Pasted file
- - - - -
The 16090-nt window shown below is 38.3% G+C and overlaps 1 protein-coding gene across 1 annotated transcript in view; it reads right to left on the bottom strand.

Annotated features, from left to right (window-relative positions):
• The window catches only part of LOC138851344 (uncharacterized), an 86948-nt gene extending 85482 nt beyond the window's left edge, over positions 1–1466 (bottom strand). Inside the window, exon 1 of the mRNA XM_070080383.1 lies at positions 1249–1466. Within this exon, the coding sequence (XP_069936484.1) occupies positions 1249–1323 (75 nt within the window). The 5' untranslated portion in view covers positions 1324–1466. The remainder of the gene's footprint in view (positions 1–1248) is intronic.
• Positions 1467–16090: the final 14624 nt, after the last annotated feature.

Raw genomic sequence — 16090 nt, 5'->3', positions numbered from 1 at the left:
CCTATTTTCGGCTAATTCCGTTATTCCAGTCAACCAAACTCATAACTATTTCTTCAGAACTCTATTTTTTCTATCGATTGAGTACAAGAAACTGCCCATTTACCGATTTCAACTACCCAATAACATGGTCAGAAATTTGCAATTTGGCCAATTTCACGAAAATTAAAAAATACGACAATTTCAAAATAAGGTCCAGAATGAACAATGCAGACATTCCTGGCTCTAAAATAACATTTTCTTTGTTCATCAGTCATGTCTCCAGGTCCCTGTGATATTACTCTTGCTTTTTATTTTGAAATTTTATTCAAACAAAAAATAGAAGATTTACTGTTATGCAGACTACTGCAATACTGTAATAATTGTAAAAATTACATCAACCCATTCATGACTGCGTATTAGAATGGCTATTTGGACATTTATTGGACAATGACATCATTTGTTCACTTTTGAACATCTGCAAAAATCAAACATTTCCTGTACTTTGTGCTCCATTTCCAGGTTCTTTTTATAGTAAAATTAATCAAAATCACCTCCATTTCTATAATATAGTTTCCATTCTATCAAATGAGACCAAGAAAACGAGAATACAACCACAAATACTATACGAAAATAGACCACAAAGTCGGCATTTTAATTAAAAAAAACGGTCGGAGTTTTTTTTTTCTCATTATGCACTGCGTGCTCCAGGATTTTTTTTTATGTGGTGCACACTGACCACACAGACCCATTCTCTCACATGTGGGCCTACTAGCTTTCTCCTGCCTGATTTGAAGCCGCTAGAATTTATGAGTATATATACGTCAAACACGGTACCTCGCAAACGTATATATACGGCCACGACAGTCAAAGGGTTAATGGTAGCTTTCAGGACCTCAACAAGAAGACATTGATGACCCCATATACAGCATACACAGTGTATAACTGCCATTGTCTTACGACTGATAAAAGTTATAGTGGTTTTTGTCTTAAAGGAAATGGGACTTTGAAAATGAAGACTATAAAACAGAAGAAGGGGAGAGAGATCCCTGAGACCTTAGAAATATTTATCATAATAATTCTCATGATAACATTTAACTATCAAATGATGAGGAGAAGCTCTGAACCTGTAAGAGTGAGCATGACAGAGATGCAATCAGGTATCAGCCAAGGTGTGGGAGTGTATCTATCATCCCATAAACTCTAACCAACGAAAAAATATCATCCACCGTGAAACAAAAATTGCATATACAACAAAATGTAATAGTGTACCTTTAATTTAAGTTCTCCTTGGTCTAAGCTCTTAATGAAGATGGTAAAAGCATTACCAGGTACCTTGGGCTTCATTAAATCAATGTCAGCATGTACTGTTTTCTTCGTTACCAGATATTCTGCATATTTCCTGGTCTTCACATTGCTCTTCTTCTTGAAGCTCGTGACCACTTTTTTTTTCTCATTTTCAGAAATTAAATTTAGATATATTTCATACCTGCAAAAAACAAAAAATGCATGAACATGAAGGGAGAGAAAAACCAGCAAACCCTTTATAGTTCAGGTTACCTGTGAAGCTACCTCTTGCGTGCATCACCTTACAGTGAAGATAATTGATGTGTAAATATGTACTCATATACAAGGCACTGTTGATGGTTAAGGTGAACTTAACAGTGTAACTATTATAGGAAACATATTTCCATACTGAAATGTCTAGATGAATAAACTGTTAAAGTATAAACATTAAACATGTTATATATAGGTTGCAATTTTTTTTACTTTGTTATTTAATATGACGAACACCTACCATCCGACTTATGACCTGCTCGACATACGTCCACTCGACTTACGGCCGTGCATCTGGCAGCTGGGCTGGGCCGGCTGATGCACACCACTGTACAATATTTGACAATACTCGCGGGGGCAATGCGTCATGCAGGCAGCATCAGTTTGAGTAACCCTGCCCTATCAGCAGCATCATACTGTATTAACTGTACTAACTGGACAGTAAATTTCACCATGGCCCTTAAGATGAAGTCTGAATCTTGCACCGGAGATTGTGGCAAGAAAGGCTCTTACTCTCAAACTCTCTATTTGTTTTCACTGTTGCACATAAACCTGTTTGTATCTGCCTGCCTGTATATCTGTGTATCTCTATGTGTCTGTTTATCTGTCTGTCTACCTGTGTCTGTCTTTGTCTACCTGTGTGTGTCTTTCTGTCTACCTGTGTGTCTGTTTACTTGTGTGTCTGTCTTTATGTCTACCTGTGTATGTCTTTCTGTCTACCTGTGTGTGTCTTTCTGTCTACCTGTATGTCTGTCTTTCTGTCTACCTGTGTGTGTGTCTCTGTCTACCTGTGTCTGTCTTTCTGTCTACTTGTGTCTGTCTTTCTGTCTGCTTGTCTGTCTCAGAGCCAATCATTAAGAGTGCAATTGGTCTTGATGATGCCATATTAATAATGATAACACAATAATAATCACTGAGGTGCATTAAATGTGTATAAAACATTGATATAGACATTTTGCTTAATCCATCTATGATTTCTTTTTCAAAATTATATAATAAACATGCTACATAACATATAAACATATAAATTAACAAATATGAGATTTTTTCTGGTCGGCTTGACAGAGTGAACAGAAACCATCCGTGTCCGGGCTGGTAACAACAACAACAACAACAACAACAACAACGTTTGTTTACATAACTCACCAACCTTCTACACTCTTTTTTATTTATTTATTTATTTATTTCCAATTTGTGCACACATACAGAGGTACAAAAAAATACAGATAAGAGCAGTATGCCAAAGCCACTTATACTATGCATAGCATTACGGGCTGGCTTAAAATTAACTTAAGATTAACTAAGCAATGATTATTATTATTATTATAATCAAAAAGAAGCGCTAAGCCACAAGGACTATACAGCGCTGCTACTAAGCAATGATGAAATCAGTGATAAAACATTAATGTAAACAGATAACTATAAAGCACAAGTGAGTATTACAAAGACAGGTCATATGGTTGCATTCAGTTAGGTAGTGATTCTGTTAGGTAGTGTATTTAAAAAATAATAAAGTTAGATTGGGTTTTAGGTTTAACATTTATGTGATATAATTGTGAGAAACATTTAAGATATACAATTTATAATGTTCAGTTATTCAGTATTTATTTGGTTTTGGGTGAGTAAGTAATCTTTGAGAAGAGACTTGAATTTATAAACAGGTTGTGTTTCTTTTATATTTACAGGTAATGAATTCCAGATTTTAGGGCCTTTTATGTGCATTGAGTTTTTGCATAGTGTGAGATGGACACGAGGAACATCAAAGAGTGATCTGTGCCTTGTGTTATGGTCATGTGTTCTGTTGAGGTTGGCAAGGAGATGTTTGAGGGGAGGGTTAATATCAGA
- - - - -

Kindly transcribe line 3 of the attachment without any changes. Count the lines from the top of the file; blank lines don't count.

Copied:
• The window catches only part of LOC138851344 (uncharacterized), an 86948-nt gene extending 85482 nt beyond the window's left edge, over positions 1–1466 (bottom strand). Inside the window, exon 1 of the mRNA XM_070080383.1 lies at positions 1249–1466. Within this exon, the coding sequence (XP_069936484.1) occupies positions 1249–1323 (75 nt within the window). The 5' untranslated portion in view covers positions 1324–1466. The remainder of the gene's footprint in view (positions 1–1248) is intronic.